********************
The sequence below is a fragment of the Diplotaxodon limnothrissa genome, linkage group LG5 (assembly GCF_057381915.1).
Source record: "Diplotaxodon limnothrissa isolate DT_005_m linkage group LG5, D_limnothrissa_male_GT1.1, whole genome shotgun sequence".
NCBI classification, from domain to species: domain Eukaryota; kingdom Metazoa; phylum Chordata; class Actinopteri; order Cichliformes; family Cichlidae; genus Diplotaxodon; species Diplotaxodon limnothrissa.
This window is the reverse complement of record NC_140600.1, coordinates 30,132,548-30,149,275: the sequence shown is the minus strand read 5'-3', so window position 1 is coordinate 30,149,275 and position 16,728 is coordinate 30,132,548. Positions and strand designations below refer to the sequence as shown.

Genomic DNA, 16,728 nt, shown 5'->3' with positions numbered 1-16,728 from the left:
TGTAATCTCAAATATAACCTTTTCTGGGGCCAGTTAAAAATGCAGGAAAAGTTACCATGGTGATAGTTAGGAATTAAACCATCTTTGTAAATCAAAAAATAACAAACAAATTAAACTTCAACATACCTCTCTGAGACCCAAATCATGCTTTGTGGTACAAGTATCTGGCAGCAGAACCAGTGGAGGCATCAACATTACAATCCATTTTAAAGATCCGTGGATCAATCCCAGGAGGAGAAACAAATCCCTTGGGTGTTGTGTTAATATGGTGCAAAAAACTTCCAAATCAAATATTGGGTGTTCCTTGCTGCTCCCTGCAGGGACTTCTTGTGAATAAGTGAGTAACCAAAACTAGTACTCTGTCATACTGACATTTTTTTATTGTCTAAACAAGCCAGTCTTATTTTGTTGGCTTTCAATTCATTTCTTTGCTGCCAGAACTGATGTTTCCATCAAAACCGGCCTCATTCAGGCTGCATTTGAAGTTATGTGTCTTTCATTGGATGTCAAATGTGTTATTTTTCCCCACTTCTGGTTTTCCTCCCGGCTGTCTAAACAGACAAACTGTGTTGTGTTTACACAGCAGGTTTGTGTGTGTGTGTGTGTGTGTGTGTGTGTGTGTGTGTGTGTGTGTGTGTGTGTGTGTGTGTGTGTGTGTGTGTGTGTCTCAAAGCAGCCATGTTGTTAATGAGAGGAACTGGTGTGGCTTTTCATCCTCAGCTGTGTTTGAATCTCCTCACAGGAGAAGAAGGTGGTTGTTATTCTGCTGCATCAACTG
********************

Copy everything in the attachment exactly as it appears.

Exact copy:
The sequence below is a fragment of the Diplotaxodon limnothrissa genome, linkage group LG5 (assembly GCF_057381915.1).
Source record: "Diplotaxodon limnothrissa isolate DT_005_m linkage group LG5, D_limnothrissa_male_GT1.1, whole genome shotgun sequence".
NCBI classification, from domain to species: domain Eukaryota; kingdom Metazoa; phylum Chordata; class Actinopteri; order Cichliformes; family Cichlidae; genus Diplotaxodon; species Diplotaxodon limnothrissa.
This window is the reverse complement of record NC_140600.1, coordinates 30,132,548-30,149,275: the sequence shown is the minus strand read 5'-3', so window position 1 is coordinate 30,149,275 and position 16,728 is coordinate 30,132,548. Positions and strand designations below refer to the sequence as shown.

Genomic DNA, 16,728 nt, shown 5'->3' with positions numbered 1-16,728 from the left:
TGTAATCTCAAATATAACCTTTTCTGGGGCCAGTTAAAAATGCAGGAAAAGTTACCATGGTGATAGTTAGGAATTAAACCATCTTTGTAAATCAAAAAATAACAAACAAATTAAACTTCAACATACCTCTCTGAGACCCAAATCATGCTTTGTGGTACAAGTATCTGGCAGCAGAACCAGTGGAGGCATCAACATTACAATCCATTTTAAAGATCCGTGGATCAATCCCAGGAGGAGAAACAAATCCCTTGGGTGTTGTGTTAATATGGTGCAAAAAACTTCCAAATCAAATATTGGGTGTTCCTTGCTGCTCCCTGCAGGGACTTCTTGTGAATAAGTGAGTAACCAAAACTAGTACTCTGTCATACTGACATTTTTTTATTGTCTAAACAAGCCAGTCTTATTTTGTTGGCTTTCAATTCATTTCTTTGCTGCCAGAACTGATGTTTCCATCAAAACCGGCCTCATTCAGGCTGCATTTGAAGTTATGTGTCTTTCATTGGATGTCAAATGTGTTATTTTTCCCCACTTCTGGTTTTCCTCCCGGCTGTCTAAACAGACAAACTGTGTTGTGTTTACACAGCAGGTTTGTGTGTGTGTGTGTGTGTGTGTGTGTGTGTGTGTGTGTGTGTGTGTGTGTGTGTGTGTGTGTGTGTGTGTGTGTGTCTCAAAGCAGCCATGTTGTTAATGAGAGGAACTGGTGTGGCTTTTCATCCTCAGCTGTGTTTGAATCTCCTCACAGGAGAAGAAGGTGGTTGTTATTCTGCTGCATCAACTG